'Ghetto Hope': music opens doors to gypsy children
Discordant brass notes escape from a rehearsal room in Sliven's gypsy ghetto, as 15 local boys prepare for band practice and take a break from the poverty-stricken life of the slum outside.
"Now boys -- one, two, three...," band leader Angel Tichaliev calls out and the tunes merge into a bold, lively melody that resonates in the room barely bigger than a one-car garage.
The retired trumpet player formed the Karandila Junior band in 2007 to give a new chance for children and grandchildren of fellow gypsy musicians in this neighbourhood incongruously named Nadezhda, or "hope" in Bulgarian.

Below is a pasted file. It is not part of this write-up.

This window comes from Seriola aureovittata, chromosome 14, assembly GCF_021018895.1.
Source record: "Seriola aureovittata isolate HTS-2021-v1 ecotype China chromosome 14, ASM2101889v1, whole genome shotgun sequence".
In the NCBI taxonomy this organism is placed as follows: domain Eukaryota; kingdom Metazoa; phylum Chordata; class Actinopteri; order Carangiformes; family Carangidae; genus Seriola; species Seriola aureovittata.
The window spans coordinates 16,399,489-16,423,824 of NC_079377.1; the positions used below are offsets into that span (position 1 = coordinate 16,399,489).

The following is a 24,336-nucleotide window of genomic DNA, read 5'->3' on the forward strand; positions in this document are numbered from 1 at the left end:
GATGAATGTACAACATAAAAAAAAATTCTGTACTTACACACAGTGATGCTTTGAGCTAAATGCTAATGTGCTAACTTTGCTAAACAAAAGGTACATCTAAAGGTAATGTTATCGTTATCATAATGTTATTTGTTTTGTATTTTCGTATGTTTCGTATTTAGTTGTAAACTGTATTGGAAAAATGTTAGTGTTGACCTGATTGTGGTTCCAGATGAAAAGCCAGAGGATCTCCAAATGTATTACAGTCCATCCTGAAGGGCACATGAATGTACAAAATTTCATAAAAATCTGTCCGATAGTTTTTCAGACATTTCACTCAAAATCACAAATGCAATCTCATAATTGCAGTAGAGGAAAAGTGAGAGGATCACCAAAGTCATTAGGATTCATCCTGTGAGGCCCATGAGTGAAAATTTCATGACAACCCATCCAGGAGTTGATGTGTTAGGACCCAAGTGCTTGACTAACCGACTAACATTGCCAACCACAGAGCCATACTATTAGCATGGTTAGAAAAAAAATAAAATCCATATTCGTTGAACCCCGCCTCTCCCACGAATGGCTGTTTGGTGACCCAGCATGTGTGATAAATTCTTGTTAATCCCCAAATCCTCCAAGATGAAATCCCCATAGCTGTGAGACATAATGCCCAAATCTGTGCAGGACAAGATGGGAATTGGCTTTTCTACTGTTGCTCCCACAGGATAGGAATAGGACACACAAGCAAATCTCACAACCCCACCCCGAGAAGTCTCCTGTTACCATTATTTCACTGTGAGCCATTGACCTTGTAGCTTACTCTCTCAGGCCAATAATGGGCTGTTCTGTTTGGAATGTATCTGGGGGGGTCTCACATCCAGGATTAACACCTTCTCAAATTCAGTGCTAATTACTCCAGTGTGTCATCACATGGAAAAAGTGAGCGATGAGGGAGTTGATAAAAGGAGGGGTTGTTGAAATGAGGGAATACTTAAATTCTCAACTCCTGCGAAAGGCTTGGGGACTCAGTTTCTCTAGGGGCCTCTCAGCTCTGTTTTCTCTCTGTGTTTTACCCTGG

"Music is a way to steal the boys away from the everyday reality in the ghetto and to keep the gypsy orchestra tradition alive," says the 56-year-old, who used to play in a military band.
Karandila Junior is Bulgaria's only youth gypsy band. It has already performed at several popular music festivals abroad, including the Vienna Balkan Fever festival and Hungary's famous Sziget Festival.
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